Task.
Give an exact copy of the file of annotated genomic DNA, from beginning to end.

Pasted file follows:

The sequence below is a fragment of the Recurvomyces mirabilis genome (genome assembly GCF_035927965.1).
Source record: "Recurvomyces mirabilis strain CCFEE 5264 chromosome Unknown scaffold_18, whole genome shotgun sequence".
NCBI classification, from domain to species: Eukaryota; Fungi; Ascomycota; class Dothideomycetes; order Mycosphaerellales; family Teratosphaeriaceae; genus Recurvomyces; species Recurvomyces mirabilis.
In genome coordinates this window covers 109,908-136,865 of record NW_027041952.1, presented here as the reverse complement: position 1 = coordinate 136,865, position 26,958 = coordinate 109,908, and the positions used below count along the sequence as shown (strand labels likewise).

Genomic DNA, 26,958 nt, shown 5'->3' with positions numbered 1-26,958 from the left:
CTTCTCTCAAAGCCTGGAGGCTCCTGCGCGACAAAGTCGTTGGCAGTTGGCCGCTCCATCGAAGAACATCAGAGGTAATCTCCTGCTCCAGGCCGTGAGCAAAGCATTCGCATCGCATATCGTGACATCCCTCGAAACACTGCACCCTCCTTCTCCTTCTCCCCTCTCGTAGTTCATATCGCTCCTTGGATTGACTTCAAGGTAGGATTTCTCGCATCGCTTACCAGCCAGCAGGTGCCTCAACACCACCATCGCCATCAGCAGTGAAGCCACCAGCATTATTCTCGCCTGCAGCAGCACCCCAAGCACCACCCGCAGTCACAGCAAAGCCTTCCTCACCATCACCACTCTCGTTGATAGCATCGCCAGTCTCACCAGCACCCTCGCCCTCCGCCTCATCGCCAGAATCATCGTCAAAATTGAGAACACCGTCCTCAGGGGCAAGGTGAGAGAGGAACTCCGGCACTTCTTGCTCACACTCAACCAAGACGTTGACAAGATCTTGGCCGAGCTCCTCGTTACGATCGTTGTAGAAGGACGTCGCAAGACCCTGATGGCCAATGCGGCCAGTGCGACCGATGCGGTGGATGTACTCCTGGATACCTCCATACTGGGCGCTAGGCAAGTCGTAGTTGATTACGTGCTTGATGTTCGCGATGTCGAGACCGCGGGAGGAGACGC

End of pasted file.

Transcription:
The sequence below is a fragment of the Recurvomyces mirabilis genome (genome assembly GCF_035927965.1).
Source record: "Recurvomyces mirabilis strain CCFEE 5264 chromosome Unknown scaffold_18, whole genome shotgun sequence".
NCBI classification, from domain to species: Eukaryota; Fungi; Ascomycota; class Dothideomycetes; order Mycosphaerellales; family Teratosphaeriaceae; genus Recurvomyces; species Recurvomyces mirabilis.
In genome coordinates this window covers 109,908-136,865 of record NW_027041952.1, presented here as the reverse complement: position 1 = coordinate 136,865, position 26,958 = coordinate 109,908, and the positions used below count along the sequence as shown (strand labels likewise).

Genomic DNA, 26,958 nt, shown 5'->3' with positions numbered 1-26,958 from the left:
CTTCTCTCAAAGCCTGGAGGCTCCTGCGCGACAAAGTCGTTGGCAGTTGGCCGCTCCATCGAAGAACATCAGAGGTAATCTCCTGCTCCAGGCCGTGAGCAAAGCATTCGCATCGCATATCGTGACATCCCTCGAAACACTGCACCCTCCTTCTCCTTCTCCCCTCTCGTAGTTCATATCGCTCCTTGGATTGACTTCAAGGTAGGATTTCTCGCATCGCTTACCAGCCAGCAGGTGCCTCAACACCACCATCGCCATCAGCAGTGAAGCCACCAGCATTATTCTCGCCTGCAGCAGCACCCCAAGCACCACCCGCAGTCACAGCAAAGCCTTCCTCACCATCACCACTCTCGTTGATAGCATCGCCAGTCTCACCAGCACCCTCGCCCTCCGCCTCATCGCCAGAATCATCGTCAAAATTGAGAACACCGTCCTCAGGGGCAAGGTGAGAGAGGAACTCCGGCACTTCTTGCTCACACTCAACCAAGACGTTGACAAGATCTTGGCCGAGCTCCTCGTTACGATCGTTGTAGAAGGACGTCGCAAGACCCTGATGGCCAATGCGGCCAGTGCGACCGATGCGGTGGATGTACTCCTGGATACCTCCATACTGGGCGCTAGGCAAGTCGTAGTTGATTACGTGCTTGATGTTCGCGATGTCGAGACCGCGGGAGGAGACGC